Anthony: My music explores the polarities between sonic and aesthetic extremes. I search for the simultaneity of euphony and cacophony, stillness and disturbance, attraction and repulsion. I trained classically as a composer and pianist, but I’m not sure if I identify as such anymore. I‘m often creating chimeras – music inspired by diverse sound sources and genres. For the collaboration with Ballet BC, I’m exploring the sound of the dancers dancing, musicians musicking, warming up and rehearsing. Learn more about Anthony Tan.
Justin: Choreographing is an enigma to me. It’s always changing in my presence and adapting to my thoughts. Ideas loom in my head and they trickle out in the form of movements, usually accidental. I believe in the value of interpretation. I love and encourage the artists I work with to translate movements and ideas so they can be their most authentic selves within the work and movement.
Some questions that drove this piece: What is paradise? How do we transcend to the next threshold? How to we receive this mysterious journey to the next phase? Who do we become on the other side? What is left behind that didn’t define who we are, the superficial that was covering who we really are, your pure self?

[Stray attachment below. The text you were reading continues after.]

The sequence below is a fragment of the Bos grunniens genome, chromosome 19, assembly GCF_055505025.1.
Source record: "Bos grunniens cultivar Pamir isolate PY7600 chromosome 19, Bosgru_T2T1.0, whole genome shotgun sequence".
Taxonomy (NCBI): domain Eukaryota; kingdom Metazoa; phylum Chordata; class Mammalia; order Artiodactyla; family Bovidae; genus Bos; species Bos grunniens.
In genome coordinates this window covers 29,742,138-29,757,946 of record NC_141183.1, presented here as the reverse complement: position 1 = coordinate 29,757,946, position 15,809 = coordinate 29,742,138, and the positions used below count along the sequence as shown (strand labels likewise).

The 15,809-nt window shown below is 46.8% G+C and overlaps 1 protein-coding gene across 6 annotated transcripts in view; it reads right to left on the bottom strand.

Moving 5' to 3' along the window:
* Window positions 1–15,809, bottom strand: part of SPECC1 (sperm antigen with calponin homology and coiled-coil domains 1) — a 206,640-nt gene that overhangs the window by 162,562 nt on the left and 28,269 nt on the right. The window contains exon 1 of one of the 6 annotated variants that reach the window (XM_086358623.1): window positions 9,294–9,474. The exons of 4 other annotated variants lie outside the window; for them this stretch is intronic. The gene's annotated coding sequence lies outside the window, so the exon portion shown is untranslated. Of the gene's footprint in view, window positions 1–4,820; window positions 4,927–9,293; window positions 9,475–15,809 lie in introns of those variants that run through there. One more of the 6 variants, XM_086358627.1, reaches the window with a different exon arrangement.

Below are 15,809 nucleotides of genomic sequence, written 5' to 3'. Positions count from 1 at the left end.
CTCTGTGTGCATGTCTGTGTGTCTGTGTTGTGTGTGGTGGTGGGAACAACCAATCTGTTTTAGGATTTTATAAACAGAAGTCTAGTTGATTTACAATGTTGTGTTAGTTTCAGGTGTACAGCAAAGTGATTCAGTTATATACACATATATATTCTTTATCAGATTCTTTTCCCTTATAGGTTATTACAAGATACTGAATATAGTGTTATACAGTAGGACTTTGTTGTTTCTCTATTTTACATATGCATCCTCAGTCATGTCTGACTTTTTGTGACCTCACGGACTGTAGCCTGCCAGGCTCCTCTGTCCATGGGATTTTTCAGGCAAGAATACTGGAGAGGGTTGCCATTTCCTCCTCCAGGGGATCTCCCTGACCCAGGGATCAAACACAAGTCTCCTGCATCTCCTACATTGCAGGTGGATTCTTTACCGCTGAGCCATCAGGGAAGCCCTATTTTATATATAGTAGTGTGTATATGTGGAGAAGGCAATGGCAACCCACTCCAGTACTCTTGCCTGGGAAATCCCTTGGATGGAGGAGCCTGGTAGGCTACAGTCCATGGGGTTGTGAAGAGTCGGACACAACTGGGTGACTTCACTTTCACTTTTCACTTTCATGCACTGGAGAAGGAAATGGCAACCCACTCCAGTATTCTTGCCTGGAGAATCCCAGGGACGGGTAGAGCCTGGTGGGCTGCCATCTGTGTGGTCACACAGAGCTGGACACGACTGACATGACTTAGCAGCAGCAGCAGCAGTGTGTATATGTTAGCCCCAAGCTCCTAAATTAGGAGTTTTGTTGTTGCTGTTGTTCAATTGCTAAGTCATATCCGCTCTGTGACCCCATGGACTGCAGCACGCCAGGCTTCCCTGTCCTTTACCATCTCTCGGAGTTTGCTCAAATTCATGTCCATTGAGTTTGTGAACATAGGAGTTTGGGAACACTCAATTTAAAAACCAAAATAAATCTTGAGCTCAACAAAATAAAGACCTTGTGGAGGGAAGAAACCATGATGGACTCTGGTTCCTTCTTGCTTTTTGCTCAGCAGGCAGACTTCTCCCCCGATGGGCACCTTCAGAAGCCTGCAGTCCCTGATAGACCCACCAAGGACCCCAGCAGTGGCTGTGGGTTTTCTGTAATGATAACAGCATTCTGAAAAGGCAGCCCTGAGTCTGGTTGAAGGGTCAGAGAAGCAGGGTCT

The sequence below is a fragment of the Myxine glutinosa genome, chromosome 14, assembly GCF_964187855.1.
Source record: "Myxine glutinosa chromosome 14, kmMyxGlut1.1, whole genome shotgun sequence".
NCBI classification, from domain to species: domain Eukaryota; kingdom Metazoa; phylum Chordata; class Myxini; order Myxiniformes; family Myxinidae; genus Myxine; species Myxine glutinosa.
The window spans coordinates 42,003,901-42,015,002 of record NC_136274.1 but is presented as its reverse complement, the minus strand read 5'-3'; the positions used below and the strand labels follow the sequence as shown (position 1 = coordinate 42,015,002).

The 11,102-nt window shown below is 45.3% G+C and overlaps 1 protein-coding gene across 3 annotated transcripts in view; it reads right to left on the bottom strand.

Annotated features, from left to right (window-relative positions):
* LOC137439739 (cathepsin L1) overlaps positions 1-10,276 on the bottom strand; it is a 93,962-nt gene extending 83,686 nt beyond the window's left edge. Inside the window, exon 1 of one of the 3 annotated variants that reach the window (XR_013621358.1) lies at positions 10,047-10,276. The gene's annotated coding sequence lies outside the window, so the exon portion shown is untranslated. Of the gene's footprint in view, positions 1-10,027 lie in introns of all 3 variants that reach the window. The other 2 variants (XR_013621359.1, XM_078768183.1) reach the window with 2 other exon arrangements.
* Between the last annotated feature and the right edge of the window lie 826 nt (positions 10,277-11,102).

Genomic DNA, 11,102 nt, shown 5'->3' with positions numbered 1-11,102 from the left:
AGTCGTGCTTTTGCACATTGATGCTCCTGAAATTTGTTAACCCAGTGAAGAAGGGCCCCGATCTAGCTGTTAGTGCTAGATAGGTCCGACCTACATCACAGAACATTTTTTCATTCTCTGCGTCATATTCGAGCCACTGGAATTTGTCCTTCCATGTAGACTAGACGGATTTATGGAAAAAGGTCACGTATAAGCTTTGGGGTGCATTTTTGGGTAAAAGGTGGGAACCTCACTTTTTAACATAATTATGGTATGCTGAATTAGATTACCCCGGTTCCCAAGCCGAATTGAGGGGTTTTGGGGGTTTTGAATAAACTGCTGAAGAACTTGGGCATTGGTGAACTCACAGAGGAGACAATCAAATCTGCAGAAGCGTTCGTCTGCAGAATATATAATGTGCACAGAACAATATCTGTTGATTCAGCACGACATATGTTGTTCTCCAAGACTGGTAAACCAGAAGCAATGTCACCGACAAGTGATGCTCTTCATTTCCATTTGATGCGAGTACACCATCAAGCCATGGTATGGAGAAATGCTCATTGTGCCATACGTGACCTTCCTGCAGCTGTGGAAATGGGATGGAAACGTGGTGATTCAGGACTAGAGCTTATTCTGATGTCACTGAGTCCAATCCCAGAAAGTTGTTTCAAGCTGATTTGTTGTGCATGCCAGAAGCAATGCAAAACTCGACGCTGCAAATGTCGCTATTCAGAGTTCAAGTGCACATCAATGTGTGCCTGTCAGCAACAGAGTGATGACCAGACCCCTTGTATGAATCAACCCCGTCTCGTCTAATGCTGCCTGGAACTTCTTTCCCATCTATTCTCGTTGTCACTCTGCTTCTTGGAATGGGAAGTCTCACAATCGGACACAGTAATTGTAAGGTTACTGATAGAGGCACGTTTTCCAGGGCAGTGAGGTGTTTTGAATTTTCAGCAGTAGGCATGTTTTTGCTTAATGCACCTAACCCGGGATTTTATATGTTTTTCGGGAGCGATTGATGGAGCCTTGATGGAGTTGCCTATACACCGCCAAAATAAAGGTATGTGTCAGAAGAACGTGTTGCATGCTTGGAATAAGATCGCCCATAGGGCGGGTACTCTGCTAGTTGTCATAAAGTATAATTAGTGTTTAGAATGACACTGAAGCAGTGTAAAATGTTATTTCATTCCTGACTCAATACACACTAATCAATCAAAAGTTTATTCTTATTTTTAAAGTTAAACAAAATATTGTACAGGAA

I want to thank Patrick so much for his generosity and ingenuity in the collaboration. A great partner to collaborate and discuss these ideas with and translate them into dance and song. Learn more about Justin Rapaport.
Patrick: I compose myself into corners on purpose, like an old-time cartoon of someone painting a floor and realizing there’s no safe way out. Style and genre have less than zero appeal, but I don’t deny my background in jazz and country music. Every influence rubs against the next. If a sound serves the moment, then that’s the sound. Resisting classification is more everyday attire than a hat I take on and off a rack.
My most recent commercial release is LULL, a six-hour set of music designed for sleep and rest using sampled sounds from my apartment in lockdown. Of note is my work harnessing the sonic majesty of pistachio shells being thrown basketball style into little bowls at different distances. I’d be interested in trying further sampling and reimagining of everyday objects, including speech, for this Ballet BC collaboration. I’ve been working with field recordings of some older sermons around sin and redemption that compel me. I have a lot of experience with interdisciplinary collaborations, and I am so thrilled to be a part of this initiative. Let’s get to work! Learn more about Patrick Boyle.